Minister of Foreign Affairs Pradeep Kumar Gyawali said the world continued to bear the brunt of the COVID-19 pandemic and the vaccination drive has given hope to every country, including Nepal.

He appreciated neighbouring India and China as well as the COVAX initiative for supporting the vaccination drive and apprised the international community that Nepal had already rolled out vaccination programme for priority population groups.

Addressing the High-level Segment of the 46th Session of the Human Rights Council via a pre-recorded video statement today, he expressed Nepal's full and unequivocal commitment to the promotion and protection of human rights. He further underscored Nepal's firm belief in the universality, indivisibility, interdependence, interrelatedness and the mutually reinforcing nature of human rights, including the right to development.

Minister Gyawali emphasised that universally recognised human rights, values and principles were enshrined in the constitution, including equality, non-discrimination, justice, the rule of law, among others, and further highlighted the special measures to uplift the weaker sections of society.

He also underlined the importance of civil society, human rights defenders, and the media for the promotion and protection of human rights.

"We have incorporated Sustainable Development Goals in our national development plan with a view to realising them by 2030. Complementing the SDGs, Nepal is at present focused on realising the national aspiration of "Prosperous Nepal, Happy Nepali," he added.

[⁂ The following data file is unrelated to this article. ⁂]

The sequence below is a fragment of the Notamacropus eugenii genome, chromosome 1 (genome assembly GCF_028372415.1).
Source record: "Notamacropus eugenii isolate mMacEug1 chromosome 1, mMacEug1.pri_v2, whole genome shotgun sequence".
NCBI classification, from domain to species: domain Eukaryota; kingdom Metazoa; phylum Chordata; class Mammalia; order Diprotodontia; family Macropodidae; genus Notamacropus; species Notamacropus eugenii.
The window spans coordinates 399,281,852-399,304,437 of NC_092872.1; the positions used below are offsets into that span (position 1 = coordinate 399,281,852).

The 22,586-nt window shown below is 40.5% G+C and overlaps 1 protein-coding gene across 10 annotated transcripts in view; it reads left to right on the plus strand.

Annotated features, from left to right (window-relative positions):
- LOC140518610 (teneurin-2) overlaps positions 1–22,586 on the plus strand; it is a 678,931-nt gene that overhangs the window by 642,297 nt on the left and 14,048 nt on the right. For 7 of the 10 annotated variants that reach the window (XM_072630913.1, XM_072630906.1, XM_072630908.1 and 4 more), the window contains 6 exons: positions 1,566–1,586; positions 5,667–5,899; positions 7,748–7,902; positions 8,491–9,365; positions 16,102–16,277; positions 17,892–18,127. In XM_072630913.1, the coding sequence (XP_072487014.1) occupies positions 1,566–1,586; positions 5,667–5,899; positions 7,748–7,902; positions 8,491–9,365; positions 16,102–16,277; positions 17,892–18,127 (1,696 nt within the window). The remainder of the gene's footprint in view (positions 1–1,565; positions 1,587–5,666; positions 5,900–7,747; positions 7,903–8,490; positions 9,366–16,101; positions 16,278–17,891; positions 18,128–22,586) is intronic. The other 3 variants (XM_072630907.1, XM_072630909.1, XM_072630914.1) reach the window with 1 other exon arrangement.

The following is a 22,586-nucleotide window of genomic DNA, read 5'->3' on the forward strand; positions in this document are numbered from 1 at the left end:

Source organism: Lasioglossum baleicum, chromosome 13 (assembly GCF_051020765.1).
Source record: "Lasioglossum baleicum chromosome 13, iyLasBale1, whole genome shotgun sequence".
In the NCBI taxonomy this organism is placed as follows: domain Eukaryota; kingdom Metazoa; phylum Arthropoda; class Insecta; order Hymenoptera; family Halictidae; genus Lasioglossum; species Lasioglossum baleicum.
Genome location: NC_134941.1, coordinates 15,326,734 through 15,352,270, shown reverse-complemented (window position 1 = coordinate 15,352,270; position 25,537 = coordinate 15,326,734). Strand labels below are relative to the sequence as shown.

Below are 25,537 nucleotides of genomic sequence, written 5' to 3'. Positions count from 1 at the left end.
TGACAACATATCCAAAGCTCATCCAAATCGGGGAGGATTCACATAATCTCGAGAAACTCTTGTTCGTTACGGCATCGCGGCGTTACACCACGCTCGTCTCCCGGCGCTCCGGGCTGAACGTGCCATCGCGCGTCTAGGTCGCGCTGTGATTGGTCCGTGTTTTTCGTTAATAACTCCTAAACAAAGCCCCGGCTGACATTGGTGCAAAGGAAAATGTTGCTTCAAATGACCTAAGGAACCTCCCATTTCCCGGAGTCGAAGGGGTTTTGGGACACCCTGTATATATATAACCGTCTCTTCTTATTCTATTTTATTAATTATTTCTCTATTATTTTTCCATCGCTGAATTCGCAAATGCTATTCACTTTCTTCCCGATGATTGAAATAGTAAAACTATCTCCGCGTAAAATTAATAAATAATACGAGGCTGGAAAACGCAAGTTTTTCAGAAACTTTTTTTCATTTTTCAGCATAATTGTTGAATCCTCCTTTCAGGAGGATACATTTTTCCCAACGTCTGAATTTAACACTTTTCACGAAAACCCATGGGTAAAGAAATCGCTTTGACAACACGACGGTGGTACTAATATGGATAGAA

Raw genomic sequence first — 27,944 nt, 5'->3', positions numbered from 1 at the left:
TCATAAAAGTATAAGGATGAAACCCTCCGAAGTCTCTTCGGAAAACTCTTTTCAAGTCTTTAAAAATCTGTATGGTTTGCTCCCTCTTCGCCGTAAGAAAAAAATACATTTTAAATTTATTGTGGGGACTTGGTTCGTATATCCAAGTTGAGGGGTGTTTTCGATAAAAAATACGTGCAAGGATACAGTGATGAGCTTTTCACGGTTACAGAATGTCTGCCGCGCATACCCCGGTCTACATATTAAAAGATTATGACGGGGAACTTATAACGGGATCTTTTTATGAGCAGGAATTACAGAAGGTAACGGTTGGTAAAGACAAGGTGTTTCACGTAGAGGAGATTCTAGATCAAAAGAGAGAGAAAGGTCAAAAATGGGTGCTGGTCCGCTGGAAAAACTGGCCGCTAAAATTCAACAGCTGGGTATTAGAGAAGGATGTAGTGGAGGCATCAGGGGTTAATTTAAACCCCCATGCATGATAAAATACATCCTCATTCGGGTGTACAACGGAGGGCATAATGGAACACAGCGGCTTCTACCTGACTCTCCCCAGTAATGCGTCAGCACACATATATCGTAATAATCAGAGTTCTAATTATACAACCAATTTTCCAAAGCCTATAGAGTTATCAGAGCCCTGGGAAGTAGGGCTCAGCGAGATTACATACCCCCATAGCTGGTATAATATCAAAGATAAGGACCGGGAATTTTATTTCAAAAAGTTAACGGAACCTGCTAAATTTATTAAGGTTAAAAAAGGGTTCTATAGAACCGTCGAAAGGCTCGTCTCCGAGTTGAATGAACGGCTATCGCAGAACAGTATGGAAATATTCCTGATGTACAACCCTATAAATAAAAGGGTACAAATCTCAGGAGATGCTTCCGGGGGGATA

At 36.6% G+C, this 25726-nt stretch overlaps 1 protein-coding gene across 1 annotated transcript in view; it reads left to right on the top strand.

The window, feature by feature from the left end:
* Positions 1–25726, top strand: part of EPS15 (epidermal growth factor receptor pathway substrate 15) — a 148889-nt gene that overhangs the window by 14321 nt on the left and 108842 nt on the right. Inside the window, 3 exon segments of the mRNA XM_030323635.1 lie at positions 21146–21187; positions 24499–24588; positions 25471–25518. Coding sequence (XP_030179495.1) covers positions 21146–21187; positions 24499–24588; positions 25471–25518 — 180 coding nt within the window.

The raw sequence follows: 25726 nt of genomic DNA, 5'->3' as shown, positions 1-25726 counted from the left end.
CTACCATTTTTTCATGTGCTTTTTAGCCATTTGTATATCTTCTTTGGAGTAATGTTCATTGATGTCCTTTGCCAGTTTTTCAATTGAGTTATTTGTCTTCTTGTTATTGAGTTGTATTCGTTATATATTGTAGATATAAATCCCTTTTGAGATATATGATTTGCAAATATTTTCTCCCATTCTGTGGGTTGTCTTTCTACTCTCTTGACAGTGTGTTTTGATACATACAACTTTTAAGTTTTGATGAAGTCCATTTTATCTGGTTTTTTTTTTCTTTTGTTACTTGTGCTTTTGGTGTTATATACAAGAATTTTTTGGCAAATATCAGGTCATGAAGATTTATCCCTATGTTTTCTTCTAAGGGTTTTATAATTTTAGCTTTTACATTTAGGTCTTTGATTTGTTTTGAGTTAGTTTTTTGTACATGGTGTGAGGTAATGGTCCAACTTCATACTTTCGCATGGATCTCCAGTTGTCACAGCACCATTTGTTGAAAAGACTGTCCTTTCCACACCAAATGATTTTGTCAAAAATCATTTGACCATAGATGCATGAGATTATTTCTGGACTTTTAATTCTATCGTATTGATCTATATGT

The foreign minister reiterated Nepal's commitment to guarantee full enjoyment of all human rights for women and girls while also highlighting its progress in terms of gender equality and women empowerment.

Underlining Nepal's pledge to eliminate all forms of child labour and child marriage, he further underscored Nepal's commitment to upholding the rights of persons with disabilities.

He also stressed the need to enhance cooperation among origin, transit and destination countries for protection of the rights of migrant workers, including women migrant workers, and combating human trafficking.

On climate issues, he laid emphasis on the importance of delivering on climate commitment at the national, regional, and global levels to enable people to fully enjoy all the human rights.

He reaffirmed that there would be no blanket amnesty in cases of serious violation of human rights, and further discussed the matter regarding investigation of incidents of conflict-era human rights violations by the transitional justice mechanisms, including the commissions. He also thanked the UN member states for their support to Nepal's re-election to the Council and the CEDAW Committee.

The 46th Session of the Human Rights Council commenced on February 22. This year, the council's annual high-level panel's discussion is focused on the theme of mainstreaming human rights, the state of play in the fight against racism and discrimination 20 years after adoption of the Durban Declaration and Plan of Action and the exacerbating effects the COVID-19 pandemic on these efforts.' The Nepali delegation led by Minister Gyawali comprised the secretary at the Office of the Prime Minister and the Council of Ministers, and secretaries at the Ministry of Foreign Affairs, and the Ministry of Law, Justice and Parliamentary Affairs, including the Nepali ambassador and permanent representative in Geneva and other senior officials of the government.

A version of this article appears in the print on February 25, 2021, of The Himalayan Times.